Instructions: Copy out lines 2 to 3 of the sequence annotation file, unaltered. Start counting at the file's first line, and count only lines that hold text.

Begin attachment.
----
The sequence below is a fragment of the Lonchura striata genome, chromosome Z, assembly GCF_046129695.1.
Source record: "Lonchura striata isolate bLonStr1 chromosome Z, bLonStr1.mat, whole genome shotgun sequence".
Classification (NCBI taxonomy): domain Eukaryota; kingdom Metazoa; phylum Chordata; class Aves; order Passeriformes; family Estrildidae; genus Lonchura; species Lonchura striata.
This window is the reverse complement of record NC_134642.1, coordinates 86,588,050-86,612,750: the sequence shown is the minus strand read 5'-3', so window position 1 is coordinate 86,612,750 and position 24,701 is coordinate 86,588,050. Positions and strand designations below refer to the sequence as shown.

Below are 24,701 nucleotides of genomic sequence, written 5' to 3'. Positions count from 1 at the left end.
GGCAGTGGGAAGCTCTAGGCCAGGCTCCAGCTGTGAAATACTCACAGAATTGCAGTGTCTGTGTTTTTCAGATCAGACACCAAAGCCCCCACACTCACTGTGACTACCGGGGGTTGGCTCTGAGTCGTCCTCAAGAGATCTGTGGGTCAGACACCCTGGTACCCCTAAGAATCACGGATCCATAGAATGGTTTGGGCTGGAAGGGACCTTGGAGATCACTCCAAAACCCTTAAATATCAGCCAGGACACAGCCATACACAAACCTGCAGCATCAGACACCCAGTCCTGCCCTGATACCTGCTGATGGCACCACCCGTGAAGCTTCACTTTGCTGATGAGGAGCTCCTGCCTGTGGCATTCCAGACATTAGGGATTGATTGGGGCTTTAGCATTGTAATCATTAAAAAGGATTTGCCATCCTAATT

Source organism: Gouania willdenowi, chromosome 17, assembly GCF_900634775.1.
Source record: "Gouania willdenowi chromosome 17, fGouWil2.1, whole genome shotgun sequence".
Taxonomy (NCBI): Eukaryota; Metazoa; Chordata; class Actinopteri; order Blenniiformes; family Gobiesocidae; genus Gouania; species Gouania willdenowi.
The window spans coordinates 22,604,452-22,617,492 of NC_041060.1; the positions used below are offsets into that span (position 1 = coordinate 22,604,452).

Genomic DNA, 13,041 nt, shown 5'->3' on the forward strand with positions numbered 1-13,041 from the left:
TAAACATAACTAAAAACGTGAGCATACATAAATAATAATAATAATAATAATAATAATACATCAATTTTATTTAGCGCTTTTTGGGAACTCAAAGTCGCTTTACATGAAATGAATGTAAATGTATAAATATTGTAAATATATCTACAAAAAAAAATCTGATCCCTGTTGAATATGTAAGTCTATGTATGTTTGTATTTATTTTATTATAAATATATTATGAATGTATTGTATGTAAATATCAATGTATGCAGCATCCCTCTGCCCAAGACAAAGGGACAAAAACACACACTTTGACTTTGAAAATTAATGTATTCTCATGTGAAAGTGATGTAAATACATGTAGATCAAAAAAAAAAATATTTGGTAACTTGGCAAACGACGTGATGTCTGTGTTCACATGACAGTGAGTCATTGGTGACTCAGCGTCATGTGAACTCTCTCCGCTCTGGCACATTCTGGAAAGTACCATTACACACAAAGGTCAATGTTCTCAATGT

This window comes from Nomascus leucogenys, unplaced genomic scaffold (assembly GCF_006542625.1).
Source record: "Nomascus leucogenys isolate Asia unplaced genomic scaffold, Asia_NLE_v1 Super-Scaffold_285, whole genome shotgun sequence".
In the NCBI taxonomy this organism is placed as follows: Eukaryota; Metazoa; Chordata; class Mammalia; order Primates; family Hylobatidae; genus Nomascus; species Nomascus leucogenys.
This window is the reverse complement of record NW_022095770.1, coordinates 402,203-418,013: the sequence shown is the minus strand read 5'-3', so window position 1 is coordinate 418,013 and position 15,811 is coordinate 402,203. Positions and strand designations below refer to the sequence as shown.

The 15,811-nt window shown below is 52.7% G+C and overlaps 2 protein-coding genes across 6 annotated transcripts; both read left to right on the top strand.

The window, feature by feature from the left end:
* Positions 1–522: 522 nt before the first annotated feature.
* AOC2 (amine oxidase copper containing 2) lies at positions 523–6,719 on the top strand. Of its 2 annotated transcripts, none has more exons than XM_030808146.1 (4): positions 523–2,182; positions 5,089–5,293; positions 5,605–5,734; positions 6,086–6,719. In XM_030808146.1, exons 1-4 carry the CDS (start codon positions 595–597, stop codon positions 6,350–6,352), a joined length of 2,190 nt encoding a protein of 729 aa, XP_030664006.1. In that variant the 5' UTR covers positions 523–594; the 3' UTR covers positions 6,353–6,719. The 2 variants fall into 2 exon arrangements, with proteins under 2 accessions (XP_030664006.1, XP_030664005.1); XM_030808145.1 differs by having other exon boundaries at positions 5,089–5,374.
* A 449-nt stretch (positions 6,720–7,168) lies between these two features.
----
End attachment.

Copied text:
Source record: "Lonchura striata isolate bLonStr1 chromosome Z, bLonStr1.mat, whole genome shotgun sequence".
Classification (NCBI taxonomy): domain Eukaryota; kingdom Metazoa; phylum Chordata; class Aves; order Passeriformes; family Estrildidae; genus Lonchura; species Lonchura striata.